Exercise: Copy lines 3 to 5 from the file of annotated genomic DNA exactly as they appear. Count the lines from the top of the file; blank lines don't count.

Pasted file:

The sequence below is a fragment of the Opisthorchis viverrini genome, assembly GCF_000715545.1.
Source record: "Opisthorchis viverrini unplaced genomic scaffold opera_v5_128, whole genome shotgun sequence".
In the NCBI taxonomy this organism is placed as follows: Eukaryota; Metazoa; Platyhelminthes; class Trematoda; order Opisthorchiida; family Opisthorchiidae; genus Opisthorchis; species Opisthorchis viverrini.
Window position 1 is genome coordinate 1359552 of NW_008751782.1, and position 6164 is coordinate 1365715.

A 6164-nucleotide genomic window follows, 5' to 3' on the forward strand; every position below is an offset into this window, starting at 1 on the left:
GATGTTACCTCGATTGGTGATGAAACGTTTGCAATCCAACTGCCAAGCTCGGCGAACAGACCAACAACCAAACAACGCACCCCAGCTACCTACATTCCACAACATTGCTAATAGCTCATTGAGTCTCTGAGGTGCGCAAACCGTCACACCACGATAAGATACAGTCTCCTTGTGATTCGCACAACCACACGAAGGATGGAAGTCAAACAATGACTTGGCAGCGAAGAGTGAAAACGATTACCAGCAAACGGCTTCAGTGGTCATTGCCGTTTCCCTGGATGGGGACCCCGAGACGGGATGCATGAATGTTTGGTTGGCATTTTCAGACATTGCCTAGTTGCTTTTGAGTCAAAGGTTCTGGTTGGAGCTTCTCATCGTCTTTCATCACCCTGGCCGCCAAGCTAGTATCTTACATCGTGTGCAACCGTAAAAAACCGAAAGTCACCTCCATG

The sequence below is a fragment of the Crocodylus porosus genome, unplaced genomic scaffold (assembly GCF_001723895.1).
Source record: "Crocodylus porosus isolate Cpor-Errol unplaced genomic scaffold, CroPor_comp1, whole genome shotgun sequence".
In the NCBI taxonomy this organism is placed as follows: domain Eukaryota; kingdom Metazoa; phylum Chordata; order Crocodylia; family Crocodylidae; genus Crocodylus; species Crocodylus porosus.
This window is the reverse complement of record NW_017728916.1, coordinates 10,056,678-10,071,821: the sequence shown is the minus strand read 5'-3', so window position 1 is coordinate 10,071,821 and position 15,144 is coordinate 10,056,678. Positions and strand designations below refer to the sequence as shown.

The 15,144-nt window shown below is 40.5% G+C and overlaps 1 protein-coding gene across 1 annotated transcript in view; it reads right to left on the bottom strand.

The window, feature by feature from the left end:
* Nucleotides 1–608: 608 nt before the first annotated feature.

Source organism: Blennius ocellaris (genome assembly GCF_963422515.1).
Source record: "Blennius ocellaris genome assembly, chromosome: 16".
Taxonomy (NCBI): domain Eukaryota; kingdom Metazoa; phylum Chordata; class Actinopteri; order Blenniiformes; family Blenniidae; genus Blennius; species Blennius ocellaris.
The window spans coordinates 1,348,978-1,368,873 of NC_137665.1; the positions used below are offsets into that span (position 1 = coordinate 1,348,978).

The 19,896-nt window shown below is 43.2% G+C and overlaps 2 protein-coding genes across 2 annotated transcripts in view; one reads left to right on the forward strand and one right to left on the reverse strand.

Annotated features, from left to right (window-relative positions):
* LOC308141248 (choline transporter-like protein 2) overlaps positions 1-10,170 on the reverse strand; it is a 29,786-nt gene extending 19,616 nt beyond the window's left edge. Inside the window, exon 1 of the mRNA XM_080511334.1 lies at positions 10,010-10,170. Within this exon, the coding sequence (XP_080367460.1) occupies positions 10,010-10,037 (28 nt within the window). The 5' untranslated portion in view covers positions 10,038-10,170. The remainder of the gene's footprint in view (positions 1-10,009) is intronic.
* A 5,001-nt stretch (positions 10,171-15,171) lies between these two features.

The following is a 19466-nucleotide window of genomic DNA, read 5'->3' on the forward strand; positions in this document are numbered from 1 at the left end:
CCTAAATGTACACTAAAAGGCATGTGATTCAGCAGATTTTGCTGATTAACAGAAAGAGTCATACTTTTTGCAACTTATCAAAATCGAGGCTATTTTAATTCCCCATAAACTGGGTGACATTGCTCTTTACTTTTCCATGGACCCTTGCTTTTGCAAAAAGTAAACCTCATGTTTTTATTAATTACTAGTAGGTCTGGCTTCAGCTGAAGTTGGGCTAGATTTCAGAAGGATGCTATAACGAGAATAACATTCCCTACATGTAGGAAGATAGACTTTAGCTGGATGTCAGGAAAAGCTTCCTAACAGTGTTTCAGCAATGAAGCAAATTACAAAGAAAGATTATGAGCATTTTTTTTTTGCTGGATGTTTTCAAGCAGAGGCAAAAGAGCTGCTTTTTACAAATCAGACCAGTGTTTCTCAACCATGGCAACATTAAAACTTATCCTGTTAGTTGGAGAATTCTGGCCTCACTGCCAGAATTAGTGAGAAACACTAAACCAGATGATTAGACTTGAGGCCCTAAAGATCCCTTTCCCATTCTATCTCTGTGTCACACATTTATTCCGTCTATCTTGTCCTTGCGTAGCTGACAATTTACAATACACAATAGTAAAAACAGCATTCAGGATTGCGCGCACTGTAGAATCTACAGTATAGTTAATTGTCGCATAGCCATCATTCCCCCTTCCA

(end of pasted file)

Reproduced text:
In the NCBI taxonomy this organism is placed as follows: Eukaryota; Metazoa; Platyhelminthes; class Trematoda; order Opisthorchiida; family Opisthorchiidae; genus Opisthorchis; species Opisthorchis viverrini.
Window position 1 is genome coordinate 1359552 of NW_008751782.1, and position 6164 is coordinate 1365715.

A 6164-nucleotide genomic window follows, 5' to 3' on the forward strand; every position below is an offset into this window, starting at 1 on the left: